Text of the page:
TQB: Teacher Quality Bulletin

OK, Boomer: Why younger generations may be more effective teachers

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If you're a Baby Boomer, you may not like what you're about to read. New research found measurable differences in teacher quality between different generations of teachers—with Baby Boomers being least effective.

In their recent study, OK Boomer: Generational Differences in Teacher Quality, three economists, Nhu Nguyen of the University of Chicago; and Ben Ost and Javaeria Qureshi of the University of Illinois (none of whom, it's safe to say, are Baby Boomers), set out to study the differences in teacher impact by generation. They examined the overall effectiveness of teachers at improving student test scores as well as teacher impact on Black and white students.

The researchers used administrative records from North Carolina Public Schools from 1997 to 2016 to examine the effect teachers of different generations have on students' math and reading scores, controlling for variables like their years of teaching experience.

Source: Wikimedia Commons User: Cmglee

They found that Gen X teachers raised student math scores by a significant amount compared to Baby Boomer teachers, and Millennial teachers raised math scores even more than Gen Xers. They also found that younger generations of teachers are significantly better at teaching both Black and white students, though the improvements for Black students are significantly larger than those for white students. When they studied these findings by the race of the teachers, they found that the difference in improvement in the results for Black students compared to white students is driven by white teachers becoming much more effective at teaching Black students than earlier generations had been. They explain, "[t]he race-specific improvement for Black teachers is more muted, but recent generations of Black teachers appear to be substantially more effective than Baby Boomer Black teachers."

Notably, reading scores told a different story. The researchers found no meaningful difference in teacher quality among the older and younger generations when it came to reading.

Attempting to explain the significant math results, the researchers looked at a variety of factors, including teachers who leave the profession before five years, teacher characteristics (e.g., gender, race/ethnicity, advanced degrees), and measures of teacher biases (described more below). Of these, they only found evidence of teacher racial bias affecting the resultsmeaning that younger generations of teachers had lower levels of implicit racial bias. They underscore, however, that teacher bias alone wasn't enough to completely account for the differences in student results.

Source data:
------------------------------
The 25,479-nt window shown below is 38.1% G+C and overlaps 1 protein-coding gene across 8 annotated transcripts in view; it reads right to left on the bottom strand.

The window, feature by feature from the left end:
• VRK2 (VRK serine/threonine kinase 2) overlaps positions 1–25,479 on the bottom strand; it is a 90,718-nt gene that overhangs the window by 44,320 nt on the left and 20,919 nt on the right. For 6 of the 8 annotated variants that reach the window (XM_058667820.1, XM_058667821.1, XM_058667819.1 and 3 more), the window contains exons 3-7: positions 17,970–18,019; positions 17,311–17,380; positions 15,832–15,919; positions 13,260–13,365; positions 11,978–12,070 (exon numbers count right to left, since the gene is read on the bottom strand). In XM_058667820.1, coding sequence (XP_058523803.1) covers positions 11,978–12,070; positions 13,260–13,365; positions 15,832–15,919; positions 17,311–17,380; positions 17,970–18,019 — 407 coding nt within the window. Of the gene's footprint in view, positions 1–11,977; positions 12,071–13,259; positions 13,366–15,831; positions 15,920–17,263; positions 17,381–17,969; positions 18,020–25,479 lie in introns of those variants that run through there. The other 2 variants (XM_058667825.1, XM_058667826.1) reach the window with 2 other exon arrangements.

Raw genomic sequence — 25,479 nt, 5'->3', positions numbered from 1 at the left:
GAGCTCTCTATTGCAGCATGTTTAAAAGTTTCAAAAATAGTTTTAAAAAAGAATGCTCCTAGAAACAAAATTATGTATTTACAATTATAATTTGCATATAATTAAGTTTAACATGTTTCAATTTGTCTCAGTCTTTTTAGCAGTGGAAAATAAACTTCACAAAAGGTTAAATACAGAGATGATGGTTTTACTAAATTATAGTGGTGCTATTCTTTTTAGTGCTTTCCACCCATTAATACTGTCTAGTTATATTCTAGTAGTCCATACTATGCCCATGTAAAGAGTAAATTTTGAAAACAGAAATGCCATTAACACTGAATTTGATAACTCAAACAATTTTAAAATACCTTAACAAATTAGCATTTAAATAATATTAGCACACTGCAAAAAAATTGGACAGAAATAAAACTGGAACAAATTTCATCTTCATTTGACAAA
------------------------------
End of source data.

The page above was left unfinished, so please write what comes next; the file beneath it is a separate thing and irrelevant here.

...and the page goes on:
To measure bias, the researchers applied a test designed to detect racial bias.

For the years 2006-2013, the administrative data included teachers' predictions for how their students would perform on their end-of-grade tests. Using that data with students' objective, blindly scored performance on those exams, the researchers were able to identify each teacher's bias (or lack of bias) for their Black students compared to their white students (notably, the researchers only looked at these two student groups). Baby Boomer teachers tended to predict that their Black students would perform lower than their actual performance, relative to how they predicted white classmates would perform, and they were less likely than Millennial teachers to think that their Black students would exceed expectations. For teachers outside of the 2006-2013 date range, the researchers supplemented their analysis of racial bias with data from the Project Implicit Database to describe birth cohort differences in implicit racial bias among teachers more generally.

This matters, of course, because teacher expectations affect student achievement and academic trajectories, though it's unclear why this effect shows up here in math but not reading.

Given that the research was specific to North Carolina Public Schools, the extent to which we can generalize these findings to a broader teacher workforce is limited. But if the results are an indication of real generational differences in teacher quality, this raises critical policy questions. For example, if older generations of teachers tend to be less effective in teaching students math, why would districts continue to pay teachers more based on their years of experience? Does it take the wind out of the sails of Last-in, First-out layoff policies where younger, less experienced teachers are cut first? This study is a provocative test of our assumptions about the characteristics of effective teachers.